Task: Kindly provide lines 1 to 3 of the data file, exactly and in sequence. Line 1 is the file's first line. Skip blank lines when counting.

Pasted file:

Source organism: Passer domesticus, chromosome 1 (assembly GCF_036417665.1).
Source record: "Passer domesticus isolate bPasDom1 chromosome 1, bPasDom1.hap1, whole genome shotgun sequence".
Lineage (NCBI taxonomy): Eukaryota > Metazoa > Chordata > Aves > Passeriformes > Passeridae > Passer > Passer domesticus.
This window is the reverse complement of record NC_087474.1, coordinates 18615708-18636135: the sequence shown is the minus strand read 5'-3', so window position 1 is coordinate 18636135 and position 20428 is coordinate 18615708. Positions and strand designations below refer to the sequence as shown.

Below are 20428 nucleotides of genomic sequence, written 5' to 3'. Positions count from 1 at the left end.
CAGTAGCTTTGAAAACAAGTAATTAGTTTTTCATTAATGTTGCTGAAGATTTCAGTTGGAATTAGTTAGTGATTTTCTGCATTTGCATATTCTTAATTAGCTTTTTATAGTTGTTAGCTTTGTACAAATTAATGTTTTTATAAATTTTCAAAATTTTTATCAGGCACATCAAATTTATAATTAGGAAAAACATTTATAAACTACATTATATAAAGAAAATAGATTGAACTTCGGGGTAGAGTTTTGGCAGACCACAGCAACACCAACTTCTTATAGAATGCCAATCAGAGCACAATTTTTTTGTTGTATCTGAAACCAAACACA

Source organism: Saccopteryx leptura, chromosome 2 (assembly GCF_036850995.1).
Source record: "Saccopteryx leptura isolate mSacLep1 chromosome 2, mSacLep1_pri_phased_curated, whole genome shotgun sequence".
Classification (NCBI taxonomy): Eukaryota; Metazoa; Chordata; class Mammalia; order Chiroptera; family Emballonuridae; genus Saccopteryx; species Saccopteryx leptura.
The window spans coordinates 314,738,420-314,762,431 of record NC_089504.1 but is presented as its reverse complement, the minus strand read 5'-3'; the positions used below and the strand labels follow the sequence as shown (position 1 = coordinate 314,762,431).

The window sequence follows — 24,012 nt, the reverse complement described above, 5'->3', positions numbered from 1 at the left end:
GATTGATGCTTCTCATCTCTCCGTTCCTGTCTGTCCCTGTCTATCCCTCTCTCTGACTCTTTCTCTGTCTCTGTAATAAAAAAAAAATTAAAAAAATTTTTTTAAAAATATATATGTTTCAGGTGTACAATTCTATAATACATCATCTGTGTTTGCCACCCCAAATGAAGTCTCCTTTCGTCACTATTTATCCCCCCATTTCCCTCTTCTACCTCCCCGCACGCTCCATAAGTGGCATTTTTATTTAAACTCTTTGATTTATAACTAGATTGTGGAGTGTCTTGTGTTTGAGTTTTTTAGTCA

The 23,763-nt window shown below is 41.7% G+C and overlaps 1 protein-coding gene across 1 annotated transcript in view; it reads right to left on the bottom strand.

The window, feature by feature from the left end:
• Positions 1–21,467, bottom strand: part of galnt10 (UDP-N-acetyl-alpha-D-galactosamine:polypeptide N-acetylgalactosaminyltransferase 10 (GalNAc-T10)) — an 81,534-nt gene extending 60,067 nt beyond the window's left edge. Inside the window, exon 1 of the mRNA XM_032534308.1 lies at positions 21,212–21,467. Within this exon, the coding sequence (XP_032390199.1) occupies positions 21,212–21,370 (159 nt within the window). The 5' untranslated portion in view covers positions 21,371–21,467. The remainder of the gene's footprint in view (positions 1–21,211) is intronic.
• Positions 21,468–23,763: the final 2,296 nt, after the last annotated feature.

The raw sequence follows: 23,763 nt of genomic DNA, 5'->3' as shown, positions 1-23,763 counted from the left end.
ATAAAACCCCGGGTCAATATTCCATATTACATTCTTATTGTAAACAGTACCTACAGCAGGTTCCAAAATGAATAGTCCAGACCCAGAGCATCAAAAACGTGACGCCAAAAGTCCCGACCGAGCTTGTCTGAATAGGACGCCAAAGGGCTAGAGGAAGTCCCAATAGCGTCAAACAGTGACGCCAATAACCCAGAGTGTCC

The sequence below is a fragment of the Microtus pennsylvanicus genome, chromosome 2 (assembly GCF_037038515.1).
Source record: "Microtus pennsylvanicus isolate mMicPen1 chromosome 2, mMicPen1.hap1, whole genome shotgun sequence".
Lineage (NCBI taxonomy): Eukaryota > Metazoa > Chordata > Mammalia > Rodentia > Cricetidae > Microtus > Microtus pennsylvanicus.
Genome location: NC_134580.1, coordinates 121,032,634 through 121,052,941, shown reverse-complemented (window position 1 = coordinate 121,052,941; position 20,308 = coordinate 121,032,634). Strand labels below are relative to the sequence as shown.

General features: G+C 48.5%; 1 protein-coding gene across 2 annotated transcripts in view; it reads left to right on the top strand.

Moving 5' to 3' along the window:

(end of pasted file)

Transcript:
Source organism: Passer domesticus, chromosome 1 (assembly GCF_036417665.1).
Source record: "Passer domesticus isolate bPasDom1 chromosome 1, bPasDom1.hap1, whole genome shotgun sequence".
Lineage (NCBI taxonomy): Eukaryota > Metazoa > Chordata > Aves > Passeriformes > Passeridae > Passer > Passer domesticus.